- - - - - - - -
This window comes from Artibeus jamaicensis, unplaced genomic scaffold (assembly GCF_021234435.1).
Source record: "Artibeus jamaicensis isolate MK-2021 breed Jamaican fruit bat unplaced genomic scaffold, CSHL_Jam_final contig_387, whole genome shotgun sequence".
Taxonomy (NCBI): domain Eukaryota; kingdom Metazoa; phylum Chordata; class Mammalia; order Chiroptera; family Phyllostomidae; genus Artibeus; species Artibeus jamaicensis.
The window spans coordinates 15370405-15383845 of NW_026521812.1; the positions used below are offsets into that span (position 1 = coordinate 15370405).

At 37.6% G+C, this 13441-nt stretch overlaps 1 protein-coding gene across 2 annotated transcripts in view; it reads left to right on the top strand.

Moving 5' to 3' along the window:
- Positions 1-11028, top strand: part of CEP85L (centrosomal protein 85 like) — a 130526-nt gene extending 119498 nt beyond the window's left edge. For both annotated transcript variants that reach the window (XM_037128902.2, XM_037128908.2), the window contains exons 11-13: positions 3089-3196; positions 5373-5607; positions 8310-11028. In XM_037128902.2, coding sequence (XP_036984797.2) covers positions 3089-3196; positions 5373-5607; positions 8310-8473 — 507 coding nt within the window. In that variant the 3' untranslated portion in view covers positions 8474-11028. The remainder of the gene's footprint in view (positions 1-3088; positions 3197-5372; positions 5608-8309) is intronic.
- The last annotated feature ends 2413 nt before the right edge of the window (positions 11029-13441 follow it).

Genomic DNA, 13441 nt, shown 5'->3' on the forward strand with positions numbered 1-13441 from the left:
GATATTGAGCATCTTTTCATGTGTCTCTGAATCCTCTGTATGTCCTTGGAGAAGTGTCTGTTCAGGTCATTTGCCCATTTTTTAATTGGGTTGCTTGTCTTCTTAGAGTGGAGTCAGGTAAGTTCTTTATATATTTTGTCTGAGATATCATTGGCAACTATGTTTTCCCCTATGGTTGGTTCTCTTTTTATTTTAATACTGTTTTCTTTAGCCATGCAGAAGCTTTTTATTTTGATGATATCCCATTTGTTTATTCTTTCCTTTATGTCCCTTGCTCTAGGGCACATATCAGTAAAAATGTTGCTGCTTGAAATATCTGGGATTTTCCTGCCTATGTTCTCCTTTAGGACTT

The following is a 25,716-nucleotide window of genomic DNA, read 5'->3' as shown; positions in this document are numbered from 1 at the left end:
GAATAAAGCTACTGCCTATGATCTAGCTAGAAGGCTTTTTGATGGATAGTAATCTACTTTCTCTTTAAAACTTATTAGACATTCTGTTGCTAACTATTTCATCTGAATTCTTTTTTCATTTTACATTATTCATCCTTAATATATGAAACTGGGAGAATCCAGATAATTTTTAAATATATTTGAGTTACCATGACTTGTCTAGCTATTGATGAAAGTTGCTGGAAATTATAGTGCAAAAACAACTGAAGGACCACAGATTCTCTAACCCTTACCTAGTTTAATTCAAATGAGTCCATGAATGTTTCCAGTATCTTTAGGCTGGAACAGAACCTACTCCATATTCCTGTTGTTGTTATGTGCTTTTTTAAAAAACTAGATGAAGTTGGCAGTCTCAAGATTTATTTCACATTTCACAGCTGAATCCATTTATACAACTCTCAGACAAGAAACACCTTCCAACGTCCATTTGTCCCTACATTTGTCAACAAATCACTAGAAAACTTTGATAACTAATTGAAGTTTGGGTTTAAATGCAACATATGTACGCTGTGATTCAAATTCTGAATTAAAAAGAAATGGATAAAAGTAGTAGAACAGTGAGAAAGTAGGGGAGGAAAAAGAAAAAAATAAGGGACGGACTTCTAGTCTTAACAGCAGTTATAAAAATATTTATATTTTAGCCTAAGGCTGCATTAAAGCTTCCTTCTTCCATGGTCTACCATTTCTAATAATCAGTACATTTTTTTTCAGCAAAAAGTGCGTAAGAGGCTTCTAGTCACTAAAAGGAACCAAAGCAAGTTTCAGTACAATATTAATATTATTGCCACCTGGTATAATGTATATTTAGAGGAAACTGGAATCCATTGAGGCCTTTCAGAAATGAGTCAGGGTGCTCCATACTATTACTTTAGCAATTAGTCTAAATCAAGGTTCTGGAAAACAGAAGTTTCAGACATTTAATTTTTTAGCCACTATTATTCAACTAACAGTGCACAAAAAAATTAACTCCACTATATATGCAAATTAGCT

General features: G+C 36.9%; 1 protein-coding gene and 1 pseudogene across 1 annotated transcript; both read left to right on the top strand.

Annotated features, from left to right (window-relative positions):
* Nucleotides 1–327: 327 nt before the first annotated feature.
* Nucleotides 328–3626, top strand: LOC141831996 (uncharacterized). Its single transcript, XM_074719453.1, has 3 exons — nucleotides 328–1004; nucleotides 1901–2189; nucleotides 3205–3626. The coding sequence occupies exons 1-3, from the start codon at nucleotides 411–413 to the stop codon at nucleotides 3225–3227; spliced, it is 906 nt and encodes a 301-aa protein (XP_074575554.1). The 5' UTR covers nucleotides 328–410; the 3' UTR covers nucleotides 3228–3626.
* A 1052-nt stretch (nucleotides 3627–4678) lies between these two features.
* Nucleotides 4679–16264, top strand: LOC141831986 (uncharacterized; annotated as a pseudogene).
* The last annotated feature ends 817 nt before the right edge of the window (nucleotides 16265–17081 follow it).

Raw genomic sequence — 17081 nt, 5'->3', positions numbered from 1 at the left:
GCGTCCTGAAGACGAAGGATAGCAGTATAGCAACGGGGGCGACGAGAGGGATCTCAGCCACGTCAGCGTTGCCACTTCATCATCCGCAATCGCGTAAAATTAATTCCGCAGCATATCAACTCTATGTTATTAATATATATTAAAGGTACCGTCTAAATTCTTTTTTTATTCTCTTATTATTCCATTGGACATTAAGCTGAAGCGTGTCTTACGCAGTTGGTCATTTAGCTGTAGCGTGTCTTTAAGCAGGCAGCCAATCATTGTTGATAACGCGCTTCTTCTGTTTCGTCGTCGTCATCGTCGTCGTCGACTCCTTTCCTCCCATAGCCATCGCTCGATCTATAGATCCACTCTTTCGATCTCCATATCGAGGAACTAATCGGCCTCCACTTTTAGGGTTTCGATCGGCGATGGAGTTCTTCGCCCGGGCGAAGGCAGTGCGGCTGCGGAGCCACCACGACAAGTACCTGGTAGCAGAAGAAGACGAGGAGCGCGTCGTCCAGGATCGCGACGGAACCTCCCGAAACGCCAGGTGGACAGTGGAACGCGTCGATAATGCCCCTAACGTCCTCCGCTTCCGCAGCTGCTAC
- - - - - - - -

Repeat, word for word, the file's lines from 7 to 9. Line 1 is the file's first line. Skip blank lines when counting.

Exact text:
- Positions 1-11028, top strand: part of CEP85L (centrosomal protein 85 like) — a 130526-nt gene extending 119498 nt beyond the window's left edge. For both annotated transcript variants that reach the window (XM_037128902.2, XM_037128908.2), the window contains exons 11-13: positions 3089-3196; positions 5373-5607; positions 8310-11028. In XM_037128902.2, coding sequence (XP_036984797.2) covers positions 3089-3196; positions 5373-5607; positions 8310-8473 — 507 coding nt within the window. In that variant the 3' untranslated portion in view covers positions 8474-11028. The remainder of the gene's footprint in view (positions 1-3088; positions 3197-5372; positions 5608-8309) is intronic.
- The last annotated feature ends 2413 nt before the right edge of the window (positions 11029-13441 follow it).

Genomic DNA, 13441 nt, shown 5'->3' on the forward strand with positions numbered 1-13441 from the left: